It wasn't that simple, of course. I could only sustain the 'not depressed' state for a few seconds, but those few seconds grew as I made the effort over and over, and then I could feel depression-free for minutes at a time, which also grew into longer periods. I guess it was my first experience with the Buddhist concept of mindfulness, although I didn't know that at the time. Pay attention to what's happening inside, choose how to react. Don't grasp at it or reject it. Just observe it with the understanding that it's impermanent. All that came years later, but this first effort was the beginning. I had some nasty reactions to a variety of anti-depressants along the line, including a couple of panic attacks, but then I learned that I could choose whether or not to allow a panic attack to take control. Not grasped at, or feared, or rejected, the attack would simply go away, and then stopped coming altogether. I stopped the meds forever -- worse than the depression!

By then, I was back in Oregon, but while in Orcas I'd also developed an interest in meditation, which eventually led me to Buddhist meditation, after trying other styles which simply didn't resonate for me. Another book, Lovingkindness by Sharon Salzburg, led to the next significant advance. And other than some brief periods when I could feel it wanting to return but remembered to just observe it, depression hasn't been part of my life.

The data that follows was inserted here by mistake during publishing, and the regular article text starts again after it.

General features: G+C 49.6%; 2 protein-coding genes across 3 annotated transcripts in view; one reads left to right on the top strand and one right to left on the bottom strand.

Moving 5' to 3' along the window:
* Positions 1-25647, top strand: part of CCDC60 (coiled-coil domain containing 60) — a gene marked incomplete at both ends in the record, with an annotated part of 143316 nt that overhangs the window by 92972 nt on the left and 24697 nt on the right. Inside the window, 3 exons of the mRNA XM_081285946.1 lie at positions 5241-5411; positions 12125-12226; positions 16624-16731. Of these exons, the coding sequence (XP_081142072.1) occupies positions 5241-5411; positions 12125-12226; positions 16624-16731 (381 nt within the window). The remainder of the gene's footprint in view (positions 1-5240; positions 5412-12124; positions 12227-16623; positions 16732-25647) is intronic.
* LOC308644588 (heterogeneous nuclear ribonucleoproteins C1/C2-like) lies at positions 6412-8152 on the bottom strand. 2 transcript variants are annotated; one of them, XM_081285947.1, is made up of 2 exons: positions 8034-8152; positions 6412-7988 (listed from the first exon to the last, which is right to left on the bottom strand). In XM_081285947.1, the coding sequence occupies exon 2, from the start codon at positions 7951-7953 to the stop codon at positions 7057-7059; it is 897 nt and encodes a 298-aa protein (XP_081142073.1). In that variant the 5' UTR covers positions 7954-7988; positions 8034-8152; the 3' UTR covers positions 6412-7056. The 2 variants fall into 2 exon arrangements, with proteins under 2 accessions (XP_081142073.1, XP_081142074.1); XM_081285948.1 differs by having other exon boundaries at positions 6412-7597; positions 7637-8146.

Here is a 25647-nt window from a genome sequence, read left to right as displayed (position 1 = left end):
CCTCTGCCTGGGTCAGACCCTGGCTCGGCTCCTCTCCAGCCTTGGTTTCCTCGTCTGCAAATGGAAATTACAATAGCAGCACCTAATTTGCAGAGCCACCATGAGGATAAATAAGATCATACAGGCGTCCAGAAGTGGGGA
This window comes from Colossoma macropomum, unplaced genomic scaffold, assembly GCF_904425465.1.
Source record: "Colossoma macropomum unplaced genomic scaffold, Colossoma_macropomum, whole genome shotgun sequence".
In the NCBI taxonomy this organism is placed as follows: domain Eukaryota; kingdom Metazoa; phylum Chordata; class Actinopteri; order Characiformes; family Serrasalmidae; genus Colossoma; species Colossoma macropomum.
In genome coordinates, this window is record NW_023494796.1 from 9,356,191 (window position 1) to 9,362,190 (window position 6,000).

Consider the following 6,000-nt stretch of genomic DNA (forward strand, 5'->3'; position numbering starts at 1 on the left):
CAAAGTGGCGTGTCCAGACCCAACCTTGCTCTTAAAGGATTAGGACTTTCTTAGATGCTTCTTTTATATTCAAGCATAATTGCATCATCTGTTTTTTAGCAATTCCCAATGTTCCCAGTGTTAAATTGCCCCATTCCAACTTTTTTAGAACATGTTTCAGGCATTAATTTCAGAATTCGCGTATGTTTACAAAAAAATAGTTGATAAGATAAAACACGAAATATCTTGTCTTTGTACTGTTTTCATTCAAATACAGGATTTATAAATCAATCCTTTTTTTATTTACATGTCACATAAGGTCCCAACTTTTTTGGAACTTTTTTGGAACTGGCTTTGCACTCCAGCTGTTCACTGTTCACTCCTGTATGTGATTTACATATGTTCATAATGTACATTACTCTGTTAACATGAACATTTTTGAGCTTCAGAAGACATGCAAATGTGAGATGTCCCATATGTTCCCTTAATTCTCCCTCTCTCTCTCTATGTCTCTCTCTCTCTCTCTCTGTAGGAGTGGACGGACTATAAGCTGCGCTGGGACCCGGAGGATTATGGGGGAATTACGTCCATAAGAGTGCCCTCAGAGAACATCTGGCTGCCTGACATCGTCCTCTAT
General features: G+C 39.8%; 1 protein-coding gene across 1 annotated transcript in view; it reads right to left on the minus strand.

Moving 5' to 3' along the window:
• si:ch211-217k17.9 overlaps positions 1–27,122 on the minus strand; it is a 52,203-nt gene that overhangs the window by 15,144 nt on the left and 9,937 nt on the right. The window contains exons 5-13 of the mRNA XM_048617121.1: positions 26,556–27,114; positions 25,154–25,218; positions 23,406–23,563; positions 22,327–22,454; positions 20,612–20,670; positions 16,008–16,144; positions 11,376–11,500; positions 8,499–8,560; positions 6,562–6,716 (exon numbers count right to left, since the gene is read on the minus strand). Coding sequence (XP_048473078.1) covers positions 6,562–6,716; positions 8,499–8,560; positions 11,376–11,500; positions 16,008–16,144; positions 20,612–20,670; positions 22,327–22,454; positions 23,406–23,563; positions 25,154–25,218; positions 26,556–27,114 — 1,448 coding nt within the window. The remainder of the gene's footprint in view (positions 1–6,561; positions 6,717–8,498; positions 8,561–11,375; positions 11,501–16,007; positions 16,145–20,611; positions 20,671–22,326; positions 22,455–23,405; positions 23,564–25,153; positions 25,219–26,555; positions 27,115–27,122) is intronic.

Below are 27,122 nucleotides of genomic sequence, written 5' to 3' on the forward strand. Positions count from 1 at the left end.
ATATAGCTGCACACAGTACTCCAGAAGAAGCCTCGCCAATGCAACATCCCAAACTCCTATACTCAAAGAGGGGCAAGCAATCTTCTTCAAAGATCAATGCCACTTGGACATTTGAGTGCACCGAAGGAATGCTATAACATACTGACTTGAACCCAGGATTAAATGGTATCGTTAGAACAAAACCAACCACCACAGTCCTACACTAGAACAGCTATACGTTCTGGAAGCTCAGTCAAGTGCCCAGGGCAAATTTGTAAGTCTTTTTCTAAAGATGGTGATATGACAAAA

All this as a preface to what happened last week. I knew and had known for awhile that I was experiencing a tremendous amount of stress and anxiety, and that only increased when I was in the forest (which is normally a very calming and healing place). Part of my troubles may have been lack of sleep, another was undoubtedly a resident with an attitude -- I could feel the anger and confrontational vibes coming from her. After a really tough day of driving and shopping and such, a combination of things made me want to leave, right then! But, Ayya Sobhana was out of town on a teaching tour and I didn't feel that I could abandon the place or the young anagarika (first stage of becoming a bhikkhuni) who was on a retreat in her kuti, and who I had to feed every 3rd day. The panic was awful, although it subsided quickly enough. But the need to leave stayed, and so on Friday morning I drove away. Sadly.

Fast forward to today. I'd written a note to Ayya and mentioned to her that I suspected the depression was returning, as I'd noticed a couple of early symptoms (poor sleep, crankiness). She sent me a link to a talk by Stanford Professor Sapolsky, on the subject of depression, which he says is as biological a disease as is diabetes, and connects it strongly with stress and anxiety characterized by the body's release of glutocorticoids, one of which is the dreaded cortisol that I've been trying to control for years. The talk was a real eye-opener for me, as he cited many other symptoms that I have that I never related to depression (including stress and anxiety, the lack of energy).